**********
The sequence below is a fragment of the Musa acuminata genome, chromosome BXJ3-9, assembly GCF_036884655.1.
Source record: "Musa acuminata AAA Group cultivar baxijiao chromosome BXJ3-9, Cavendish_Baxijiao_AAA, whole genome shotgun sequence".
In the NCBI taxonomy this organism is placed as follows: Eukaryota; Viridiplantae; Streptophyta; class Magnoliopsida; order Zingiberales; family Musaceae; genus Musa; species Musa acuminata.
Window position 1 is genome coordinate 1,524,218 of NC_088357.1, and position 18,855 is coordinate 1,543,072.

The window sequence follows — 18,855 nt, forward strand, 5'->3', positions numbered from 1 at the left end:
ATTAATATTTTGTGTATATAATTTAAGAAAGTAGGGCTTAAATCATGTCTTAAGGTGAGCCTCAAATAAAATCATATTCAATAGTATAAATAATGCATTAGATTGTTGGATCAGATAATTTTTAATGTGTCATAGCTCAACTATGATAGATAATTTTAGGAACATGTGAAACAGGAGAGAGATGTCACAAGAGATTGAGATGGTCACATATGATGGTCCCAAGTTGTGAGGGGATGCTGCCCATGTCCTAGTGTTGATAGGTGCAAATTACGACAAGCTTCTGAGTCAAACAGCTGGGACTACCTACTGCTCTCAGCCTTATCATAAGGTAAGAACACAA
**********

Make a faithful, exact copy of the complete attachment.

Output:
The sequence below is a fragment of the Musa acuminata genome, chromosome BXJ3-9, assembly GCF_036884655.1.
Source record: "Musa acuminata AAA Group cultivar baxijiao chromosome BXJ3-9, Cavendish_Baxijiao_AAA, whole genome shotgun sequence".
In the NCBI taxonomy this organism is placed as follows: Eukaryota; Viridiplantae; Streptophyta; class Magnoliopsida; order Zingiberales; family Musaceae; genus Musa; species Musa acuminata.
Window position 1 is genome coordinate 1,524,218 of NC_088357.1, and position 18,855 is coordinate 1,543,072.

The window sequence follows — 18,855 nt, forward strand, 5'->3', positions numbered from 1 at the left end:
ATTAATATTTTGTGTATATAATTTAAGAAAGTAGGGCTTAAATCATGTCTTAAGGTGAGCCTCAAATAAAATCATATTCAATAGTATAAATAATGCATTAGATTGTTGGATCAGATAATTTTTAATGTGTCATAGCTCAACTATGATAGATAATTTTAGGAACATGTGAAACAGGAGAGAGATGTCACAAGAGATTGAGATGGTCACATATGATGGTCCCAAGTTGTGAGGGGATGCTGCCCATGTCCTAGTGTTGATAGGTGCAAATTACGACAAGCTTCTGAGTCAAACAGCTGGGACTACCTACTGCTCTCAGCCTTATCATAAGGTAAGAACACAA